Click here for MCN’s full story on the Desmo Flat-Tracker.
Here’s a little story Guy Procter, the Senior Editor from Motorcycle News. wrote.
It’s always nice when a project starts to take shape. Pencil lines become sheet metal. It starts to feel like you’re getting somewhere…It’s a good Friday. Time for a beer.
Blog 3 Next up is the tail section. We’ve left the tank unfinished as we want to make sure to match the tail sections lines as close as possible. We got our hands on a power hammer which makes shaping the aluminum bodywork much easier. Templates have been made taped together and cut in raw aluminum. We have maintained a nice seat line that is half desmo and half flat track.
We were lucky to have an original flat track tail and seat in the rafters to aid us with our lines. After much debate we decided the tail must be made of aluminum. It would have been so easy to of bolted the fiberglass unit on, but what’s the fun in that. Much attention has been paid to making the seat area comfortable and with a nice radius to flow with the inner thigh area.
Sharp edges mean pinched skin and we are not fans of unneeded pain while throwing a bike into a slide at 100plus MPH.
Blog 2 The sub frame has been complete as well as the gas tank base/airbox cover, top and sides. We utilized many of the Desmo’s original lines while giving it a large radius and lowering the tank considerably from the stock position. We machined a new fuel pump base and mounted it in the bottom of the tank above the exhaust exit and rear cylinder head at an aesthetically pleasing angle.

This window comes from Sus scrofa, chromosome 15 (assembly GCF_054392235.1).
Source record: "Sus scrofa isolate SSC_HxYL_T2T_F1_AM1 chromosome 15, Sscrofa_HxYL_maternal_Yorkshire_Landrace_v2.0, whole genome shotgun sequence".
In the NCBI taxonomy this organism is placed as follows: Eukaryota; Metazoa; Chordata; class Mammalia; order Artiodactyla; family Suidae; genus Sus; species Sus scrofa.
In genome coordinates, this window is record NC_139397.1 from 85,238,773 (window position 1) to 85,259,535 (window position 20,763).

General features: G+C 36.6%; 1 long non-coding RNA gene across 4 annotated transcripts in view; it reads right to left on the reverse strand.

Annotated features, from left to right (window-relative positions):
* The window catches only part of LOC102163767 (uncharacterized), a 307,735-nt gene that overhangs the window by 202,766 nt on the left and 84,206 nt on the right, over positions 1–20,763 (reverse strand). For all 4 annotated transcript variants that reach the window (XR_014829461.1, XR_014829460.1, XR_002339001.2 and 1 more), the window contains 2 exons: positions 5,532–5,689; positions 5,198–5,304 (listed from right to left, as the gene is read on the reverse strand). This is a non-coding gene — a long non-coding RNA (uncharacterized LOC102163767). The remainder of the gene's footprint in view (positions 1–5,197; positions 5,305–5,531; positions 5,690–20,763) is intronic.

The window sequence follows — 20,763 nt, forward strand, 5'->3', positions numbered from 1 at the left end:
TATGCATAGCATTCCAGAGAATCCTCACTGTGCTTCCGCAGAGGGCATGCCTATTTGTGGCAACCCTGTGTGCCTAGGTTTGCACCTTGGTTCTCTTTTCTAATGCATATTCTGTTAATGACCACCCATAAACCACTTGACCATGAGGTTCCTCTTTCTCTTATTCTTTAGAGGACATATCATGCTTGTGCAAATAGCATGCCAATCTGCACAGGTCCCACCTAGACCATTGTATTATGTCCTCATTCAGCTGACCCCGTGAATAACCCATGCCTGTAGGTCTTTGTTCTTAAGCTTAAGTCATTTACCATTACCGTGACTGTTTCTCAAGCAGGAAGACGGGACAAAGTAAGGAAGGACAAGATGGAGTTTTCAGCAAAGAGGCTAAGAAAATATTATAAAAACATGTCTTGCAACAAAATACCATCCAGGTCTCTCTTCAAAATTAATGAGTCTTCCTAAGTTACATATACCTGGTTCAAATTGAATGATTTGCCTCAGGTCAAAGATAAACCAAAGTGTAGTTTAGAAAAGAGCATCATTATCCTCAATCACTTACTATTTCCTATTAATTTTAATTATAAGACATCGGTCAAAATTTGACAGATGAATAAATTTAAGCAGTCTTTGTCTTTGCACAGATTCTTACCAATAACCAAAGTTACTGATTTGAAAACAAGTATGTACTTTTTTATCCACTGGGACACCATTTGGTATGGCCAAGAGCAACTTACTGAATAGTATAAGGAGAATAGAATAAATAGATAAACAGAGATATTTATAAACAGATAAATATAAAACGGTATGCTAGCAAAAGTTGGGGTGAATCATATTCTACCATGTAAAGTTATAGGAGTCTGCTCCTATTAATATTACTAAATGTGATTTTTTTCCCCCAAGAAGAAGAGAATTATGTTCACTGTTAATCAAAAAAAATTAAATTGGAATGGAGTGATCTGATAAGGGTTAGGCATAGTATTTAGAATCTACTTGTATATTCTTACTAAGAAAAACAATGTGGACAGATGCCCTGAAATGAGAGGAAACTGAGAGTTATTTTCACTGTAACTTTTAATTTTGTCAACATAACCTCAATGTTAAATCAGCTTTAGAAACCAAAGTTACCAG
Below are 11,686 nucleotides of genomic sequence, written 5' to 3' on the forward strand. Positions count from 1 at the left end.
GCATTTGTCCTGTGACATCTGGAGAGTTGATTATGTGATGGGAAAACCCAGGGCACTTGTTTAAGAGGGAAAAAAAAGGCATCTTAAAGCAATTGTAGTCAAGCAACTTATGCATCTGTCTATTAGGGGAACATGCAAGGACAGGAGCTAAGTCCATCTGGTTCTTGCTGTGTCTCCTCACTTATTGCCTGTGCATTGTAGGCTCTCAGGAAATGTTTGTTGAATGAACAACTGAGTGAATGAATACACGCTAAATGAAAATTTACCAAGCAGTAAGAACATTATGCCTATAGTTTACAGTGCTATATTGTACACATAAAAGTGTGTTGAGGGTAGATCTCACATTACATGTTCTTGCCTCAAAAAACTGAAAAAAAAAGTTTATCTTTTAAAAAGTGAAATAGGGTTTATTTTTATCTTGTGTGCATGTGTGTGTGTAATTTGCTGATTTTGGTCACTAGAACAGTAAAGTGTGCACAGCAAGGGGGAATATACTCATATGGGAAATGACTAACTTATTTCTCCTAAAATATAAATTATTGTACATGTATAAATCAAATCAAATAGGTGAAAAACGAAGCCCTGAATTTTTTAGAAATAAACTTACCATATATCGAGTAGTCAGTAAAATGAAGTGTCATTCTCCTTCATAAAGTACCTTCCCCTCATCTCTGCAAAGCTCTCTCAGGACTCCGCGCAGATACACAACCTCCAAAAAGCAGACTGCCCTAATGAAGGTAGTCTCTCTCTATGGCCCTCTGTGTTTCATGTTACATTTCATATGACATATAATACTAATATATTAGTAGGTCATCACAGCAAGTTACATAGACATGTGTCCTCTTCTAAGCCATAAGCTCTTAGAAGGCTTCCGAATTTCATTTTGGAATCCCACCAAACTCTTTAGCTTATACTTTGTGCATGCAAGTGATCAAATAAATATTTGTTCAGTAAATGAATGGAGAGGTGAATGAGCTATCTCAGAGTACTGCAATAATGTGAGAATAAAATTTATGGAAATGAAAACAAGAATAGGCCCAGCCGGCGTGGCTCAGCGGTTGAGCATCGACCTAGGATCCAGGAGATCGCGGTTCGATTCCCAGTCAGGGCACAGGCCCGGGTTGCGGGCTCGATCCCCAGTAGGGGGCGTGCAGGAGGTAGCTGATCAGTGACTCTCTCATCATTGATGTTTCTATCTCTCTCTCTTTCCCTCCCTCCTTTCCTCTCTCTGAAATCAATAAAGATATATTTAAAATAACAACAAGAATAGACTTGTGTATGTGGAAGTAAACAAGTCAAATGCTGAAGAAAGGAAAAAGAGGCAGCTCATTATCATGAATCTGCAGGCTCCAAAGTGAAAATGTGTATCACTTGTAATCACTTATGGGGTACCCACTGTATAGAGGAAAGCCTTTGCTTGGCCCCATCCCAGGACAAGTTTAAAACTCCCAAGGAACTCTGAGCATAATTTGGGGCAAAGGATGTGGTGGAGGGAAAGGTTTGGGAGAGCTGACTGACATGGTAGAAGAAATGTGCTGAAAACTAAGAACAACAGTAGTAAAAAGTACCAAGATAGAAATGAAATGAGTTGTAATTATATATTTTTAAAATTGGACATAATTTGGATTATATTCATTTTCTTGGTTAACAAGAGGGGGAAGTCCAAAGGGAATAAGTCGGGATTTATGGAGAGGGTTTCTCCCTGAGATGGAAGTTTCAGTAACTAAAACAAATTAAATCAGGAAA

This will allow us to keep the sub frame area as open as possible as we plan on doing trellis bracing in that area and don’t want to have a jumble of wires and hoses in that area.
The Ducati Demosedici completely blew away the motorcycle world in its debut in 2008. The only true, street legal Moto GP race bike made available to the general public. With a limited production of 1,500 units worldwide, the 500 shipped to the US sold out in just 5 hours! This box-stock V4-powered machine cranks out 200 HP, redlines at 16,000 RPM and weighs in at a nimble 377 lb.
What more could you ask for?
Well, our good friend Justyn Amstutz (owner of 3 Desmo’s) is not one to leave anything alone. We already did the teardown on his ZERO-mile bike in order to start converting it into our version of a street legal, “Street Tracker”. All of the bodywork was preserved to allow him to use as spares in case he lays down one of his other Desmos. We started mock up of the project by putting it on some spoked wheels with flat track race tires.
We then fab’d up a subframe, and started on creating the tail section and aluminum gas tank to get that flat track inspired appearance.
Justyn Amstutz completing teardown on his own machine.
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